1999 saw York drop out of the Second Division and finished bottom of Division 3 in 2004, meaning a drop into non-league for the first time in 75 years. Losing out in the 2007 play-off semi-finals, York lost out in the 2009 FA Trophy Final as they were vanquished by Stevenage Borough. 2010 saw more play-off heartbreak, this time in the final but 2012 saw success in both the above competitions, with York overcoming Newport County & Luton Town in the Trophy and play-offs respectively. Despite reaching the League 2 play-offs in 2014, their stay back in the league was short, however, with the club returning to the Conference last season.
The game got underway with Curzon slightly on top, but when they conceded a penalty in just the ninth minute, following Hakan Burton’s bringing down of Shaun Rooney, it looked as though York’s league advantage may be a bit too much. Richard Brodie fired home, sending Burton the wrong way much to Craig’s chagrin, having not been too fond of Brodie from his time at Crawley, I took from it! With Curzon chasing the game now, it could be said it opened their play and game-plan up.
Though York had a few forays forward, they always looked shaky at the back, with one of my Football Manager hopeless signings, Clovis Kamdjo, becoming my target as I told all around me about my dealings with his simulated-self and his red-card record. Gibbo, therefore, unleashed a Clover ad-style chant to Clovis, which I definitely took part in. Nothing against the real Clovis, really, just the terrible FM one I had the misfortune to encounter…
Curzon, though, continued to pressurise the back-line of the Minstermen and eventually they levelled when Niall Cummins collected the ball at the back-post following a low cross from Joe Guest and his shot hit ‘keeper Kyle Letheren and to my eyes went wide. That is until the cheers went up and the ball was clearly settled in the net, as Cummins wheeled away to celebrate his equaliser. 1-1. Game ON!!
Following a pair of decent chances that saw both shots fly off target for the visitors, the sides headed in for the half-time break, with the score-line remaining level. As for myself, it was to the food bar for a pie, though my superb memory has let me down here, as I can’t remember what I had. It may have been a chicken Balti, or it could have been a steak. Who knows? Anyway it was pretty decent, but for £3.10 it bloody well should have been.
The second half began with both sides trading chances, though neither troubled the respective sides’ goalkeepers. Curzon again went close, a fizzing drive flying just over the bar before York responded, again through Brodie, who blazed over from close range with the game winding down to its conclusion. Cummins forced Leveren into a decent stop, but York almost had one last chance when an attempted cross deflected up against the arm of a defender in the box but the referee, along with the Phil Mitchell-esque assistant (who loved all the chants by the way), turned down the claims much to the relief of the Nash support, who feared the worst. Full-Time, 1-1 and to a replay.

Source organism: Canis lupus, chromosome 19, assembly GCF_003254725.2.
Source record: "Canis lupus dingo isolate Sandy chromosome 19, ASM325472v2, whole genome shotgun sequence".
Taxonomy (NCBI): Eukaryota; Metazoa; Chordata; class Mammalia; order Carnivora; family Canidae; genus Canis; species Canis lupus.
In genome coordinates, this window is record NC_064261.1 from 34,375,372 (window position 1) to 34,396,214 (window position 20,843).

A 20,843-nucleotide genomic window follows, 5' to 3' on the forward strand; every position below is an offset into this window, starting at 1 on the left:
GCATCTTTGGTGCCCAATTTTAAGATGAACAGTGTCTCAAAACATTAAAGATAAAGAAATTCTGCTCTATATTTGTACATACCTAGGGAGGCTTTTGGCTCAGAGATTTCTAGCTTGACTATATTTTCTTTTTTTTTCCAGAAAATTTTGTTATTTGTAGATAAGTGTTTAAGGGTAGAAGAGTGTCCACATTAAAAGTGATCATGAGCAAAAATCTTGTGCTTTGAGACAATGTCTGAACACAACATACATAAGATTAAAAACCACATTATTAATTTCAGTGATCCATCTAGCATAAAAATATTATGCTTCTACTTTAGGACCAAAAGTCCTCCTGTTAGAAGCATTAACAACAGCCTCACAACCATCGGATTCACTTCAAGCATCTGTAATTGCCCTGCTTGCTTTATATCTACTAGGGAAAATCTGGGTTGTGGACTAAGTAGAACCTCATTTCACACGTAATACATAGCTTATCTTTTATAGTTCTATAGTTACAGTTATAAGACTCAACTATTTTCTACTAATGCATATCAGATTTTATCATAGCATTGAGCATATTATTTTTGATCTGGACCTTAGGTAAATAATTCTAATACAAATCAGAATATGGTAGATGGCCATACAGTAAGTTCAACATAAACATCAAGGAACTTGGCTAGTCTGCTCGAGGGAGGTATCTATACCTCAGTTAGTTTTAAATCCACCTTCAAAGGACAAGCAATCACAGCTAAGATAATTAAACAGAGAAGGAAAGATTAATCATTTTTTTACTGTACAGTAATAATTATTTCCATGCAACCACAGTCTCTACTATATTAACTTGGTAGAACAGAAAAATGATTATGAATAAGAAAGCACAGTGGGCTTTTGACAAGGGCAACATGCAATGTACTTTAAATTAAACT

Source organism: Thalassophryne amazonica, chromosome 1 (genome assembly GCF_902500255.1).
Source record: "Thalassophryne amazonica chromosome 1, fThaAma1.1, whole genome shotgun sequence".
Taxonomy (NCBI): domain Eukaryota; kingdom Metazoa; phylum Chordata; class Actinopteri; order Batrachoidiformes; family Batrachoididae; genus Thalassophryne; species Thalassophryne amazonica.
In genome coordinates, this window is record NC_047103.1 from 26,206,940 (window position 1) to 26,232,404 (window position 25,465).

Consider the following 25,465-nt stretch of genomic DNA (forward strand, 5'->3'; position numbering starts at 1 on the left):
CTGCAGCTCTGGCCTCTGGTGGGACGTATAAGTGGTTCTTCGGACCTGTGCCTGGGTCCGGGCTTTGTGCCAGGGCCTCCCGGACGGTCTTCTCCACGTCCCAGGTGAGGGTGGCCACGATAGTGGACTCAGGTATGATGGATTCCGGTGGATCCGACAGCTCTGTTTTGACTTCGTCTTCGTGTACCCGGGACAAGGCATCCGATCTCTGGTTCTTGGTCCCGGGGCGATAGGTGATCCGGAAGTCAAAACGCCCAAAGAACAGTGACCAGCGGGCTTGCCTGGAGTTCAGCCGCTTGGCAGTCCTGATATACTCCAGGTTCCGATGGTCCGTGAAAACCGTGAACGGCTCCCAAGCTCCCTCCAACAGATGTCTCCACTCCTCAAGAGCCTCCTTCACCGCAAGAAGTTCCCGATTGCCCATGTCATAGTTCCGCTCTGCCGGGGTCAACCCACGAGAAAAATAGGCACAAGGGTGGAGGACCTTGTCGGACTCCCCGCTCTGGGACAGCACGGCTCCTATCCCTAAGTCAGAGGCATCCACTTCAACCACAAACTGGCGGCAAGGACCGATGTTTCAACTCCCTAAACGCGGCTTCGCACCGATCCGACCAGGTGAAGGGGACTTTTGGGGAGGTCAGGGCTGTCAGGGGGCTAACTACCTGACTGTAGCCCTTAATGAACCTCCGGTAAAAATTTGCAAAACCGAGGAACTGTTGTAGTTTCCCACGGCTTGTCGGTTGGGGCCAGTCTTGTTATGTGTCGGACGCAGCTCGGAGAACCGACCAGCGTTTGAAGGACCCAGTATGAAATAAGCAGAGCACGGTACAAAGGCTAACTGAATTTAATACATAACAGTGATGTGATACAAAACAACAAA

Following the game, I was invited along with the group heading back to Gibbo’s uni digs prior to the heading out and about for the night. My participation would be just for the early part of the evening, with my train ticket restricting. Anyway, the journey to the nearby Morrision’s (other supermarkets are available) was soundtracked by Craig’s Pied Piper-esque fluting skills, that is until the flute met its untimely end and ended up on a verge in multiple pieces and now added to the many ghosts of York. RIP.
Eventually, having passed through the shop and with beers for myself and both this and food for everyone else, we eventually headed back to the house where the very sensible games began. I won’t put names in here for those folk in jobs where this may be frowned upon! Soon enough, after Aaron had been given his birthday card for his 12th, having had it announced at the game earlier in the afternoon, I bid goodbye to the group and headed back through the streets, rocking up back at the station nicely in time for the train back.
Following the thankful departure of the Newcastle train, which had picked up a worse-for-wear group of women, including one who was on the floor for most of my time here, my train pulled in and whisked me back towards Piccadilly. Unfortunately, the delay made things interesting, with the train arriving in at 21.39. My connection was at 21.40, so a sprint up the stairs, over the footbridge and down the other set of steps got me to the train just as the guard was stepping back on to depart. Phew, and on that dramatic note, I’ll leave you to ponder the rant I’d have had if I’d been left for an hour…
Programme: 5 (cut price issue)
Value For Money: 5